## Section: Scientific Foundations

### Numerical tools: Parameter identification and numerical sensitivities

Numerical simulations generally involve parameters of different nature. Some parameters reflect physical properties of the materials under consideration, or describe the way they interact. In addition to these parameters the values of which are often determined by experiments and sometimes only known with accuracy under certain conditions, the development of a computational model involves additional quantities, which could for example be related to boundary and initial conditions.

The generalization of the DWR method to parameter identification problems has been developed in [42] , and [41] for time-dependent equations. The case of finite-dimensional parameters, which is theoretically less challenging than the infinite-dimensional case and has therefore been less treated in the literature, is of particular interest in view of the presented applications (for example the estimation of a set of diffusion velocities).

The goal of numerical simulations are in general the computation of given output values I which are obtained from the approximated physical fields by additional computations, often termed *post-processing* .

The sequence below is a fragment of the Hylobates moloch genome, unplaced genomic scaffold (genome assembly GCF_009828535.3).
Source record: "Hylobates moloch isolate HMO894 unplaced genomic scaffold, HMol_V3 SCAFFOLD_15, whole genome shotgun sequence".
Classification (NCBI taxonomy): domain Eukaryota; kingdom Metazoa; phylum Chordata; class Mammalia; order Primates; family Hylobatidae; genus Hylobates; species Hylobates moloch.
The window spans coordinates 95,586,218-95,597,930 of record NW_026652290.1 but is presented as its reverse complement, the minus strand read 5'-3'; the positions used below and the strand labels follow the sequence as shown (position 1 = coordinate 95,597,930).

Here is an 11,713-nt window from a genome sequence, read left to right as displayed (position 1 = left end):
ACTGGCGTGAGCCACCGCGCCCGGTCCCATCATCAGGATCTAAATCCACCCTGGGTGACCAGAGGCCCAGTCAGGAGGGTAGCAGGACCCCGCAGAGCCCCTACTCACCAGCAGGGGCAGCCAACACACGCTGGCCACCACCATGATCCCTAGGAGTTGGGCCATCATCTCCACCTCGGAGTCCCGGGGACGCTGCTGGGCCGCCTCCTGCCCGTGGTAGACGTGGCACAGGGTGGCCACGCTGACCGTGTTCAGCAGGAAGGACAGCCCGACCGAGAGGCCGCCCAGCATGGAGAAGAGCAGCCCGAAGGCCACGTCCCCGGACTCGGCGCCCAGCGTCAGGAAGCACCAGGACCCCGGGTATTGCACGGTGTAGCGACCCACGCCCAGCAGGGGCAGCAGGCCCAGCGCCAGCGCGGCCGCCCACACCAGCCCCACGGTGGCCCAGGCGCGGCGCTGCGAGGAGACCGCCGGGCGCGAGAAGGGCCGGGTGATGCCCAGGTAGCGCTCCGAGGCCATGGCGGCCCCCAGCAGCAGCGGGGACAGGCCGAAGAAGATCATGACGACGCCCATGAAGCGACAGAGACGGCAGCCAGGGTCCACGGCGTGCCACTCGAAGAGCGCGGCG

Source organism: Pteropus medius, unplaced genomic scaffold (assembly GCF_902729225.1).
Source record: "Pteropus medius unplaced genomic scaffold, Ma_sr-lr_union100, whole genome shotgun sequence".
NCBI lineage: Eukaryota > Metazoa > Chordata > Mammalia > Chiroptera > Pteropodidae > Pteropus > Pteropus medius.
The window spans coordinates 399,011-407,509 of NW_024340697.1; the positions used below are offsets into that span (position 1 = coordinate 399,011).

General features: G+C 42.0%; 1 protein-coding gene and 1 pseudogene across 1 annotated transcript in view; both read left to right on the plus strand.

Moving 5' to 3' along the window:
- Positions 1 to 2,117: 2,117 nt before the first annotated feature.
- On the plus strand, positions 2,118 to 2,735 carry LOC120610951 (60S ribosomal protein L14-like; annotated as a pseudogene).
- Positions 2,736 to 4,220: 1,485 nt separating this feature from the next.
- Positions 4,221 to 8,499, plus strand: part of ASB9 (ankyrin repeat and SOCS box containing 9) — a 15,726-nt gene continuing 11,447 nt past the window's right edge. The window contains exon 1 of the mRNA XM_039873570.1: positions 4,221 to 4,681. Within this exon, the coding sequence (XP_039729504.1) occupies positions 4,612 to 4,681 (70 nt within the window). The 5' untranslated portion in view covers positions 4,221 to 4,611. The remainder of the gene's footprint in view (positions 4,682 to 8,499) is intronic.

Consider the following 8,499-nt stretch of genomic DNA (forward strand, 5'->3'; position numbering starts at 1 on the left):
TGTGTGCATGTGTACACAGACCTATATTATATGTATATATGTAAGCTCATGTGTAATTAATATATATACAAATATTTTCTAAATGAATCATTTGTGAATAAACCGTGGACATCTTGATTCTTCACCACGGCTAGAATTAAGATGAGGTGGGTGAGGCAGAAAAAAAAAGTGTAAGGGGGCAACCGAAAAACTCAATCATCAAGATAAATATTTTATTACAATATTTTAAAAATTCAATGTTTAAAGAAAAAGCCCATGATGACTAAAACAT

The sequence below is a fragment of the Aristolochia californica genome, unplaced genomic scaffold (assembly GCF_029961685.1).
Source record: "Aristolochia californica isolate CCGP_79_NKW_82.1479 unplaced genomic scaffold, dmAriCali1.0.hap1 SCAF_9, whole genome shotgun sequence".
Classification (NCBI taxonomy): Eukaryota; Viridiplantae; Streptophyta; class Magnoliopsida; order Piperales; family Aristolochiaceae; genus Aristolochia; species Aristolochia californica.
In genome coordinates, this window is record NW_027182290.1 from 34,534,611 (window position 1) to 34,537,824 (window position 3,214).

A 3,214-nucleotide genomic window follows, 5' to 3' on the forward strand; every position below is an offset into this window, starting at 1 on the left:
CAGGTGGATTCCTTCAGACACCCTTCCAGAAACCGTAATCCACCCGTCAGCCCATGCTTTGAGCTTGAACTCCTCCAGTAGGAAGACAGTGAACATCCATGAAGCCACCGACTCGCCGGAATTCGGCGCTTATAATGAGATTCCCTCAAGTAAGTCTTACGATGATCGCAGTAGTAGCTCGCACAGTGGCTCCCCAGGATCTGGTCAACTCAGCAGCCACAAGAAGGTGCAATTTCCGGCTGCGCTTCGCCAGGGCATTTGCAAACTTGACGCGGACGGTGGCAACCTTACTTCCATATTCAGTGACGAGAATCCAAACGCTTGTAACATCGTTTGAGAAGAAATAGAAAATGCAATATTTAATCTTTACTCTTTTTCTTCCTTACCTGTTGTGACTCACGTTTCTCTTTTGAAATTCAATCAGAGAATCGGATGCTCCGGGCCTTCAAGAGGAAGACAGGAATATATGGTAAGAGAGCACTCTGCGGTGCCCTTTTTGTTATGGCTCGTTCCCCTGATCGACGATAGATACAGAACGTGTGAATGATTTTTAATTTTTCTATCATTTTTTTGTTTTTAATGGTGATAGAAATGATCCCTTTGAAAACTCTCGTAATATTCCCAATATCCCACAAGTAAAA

The DWR method places these output values in the center of interest and aims at providing reliable and efficient computations of these quantities.

In the context of calibration of parameter values with experiments, it seems to be natural to go one step beyond the sole computation of I .
Indeed, the computation of numerical sensitivities or condition numbers I/q_{i} where q_{i} denotes a single parameter can be expected to be of practical and theoretical interest, either in order to improve the design of experiments, or in order to help to analyze the outcome of an experiment.

It turns out, that similar techniques as those employed for parameter identification can be used in order to obtain information on parameter sensitivities and corresponding a posteriori error analysis [4] .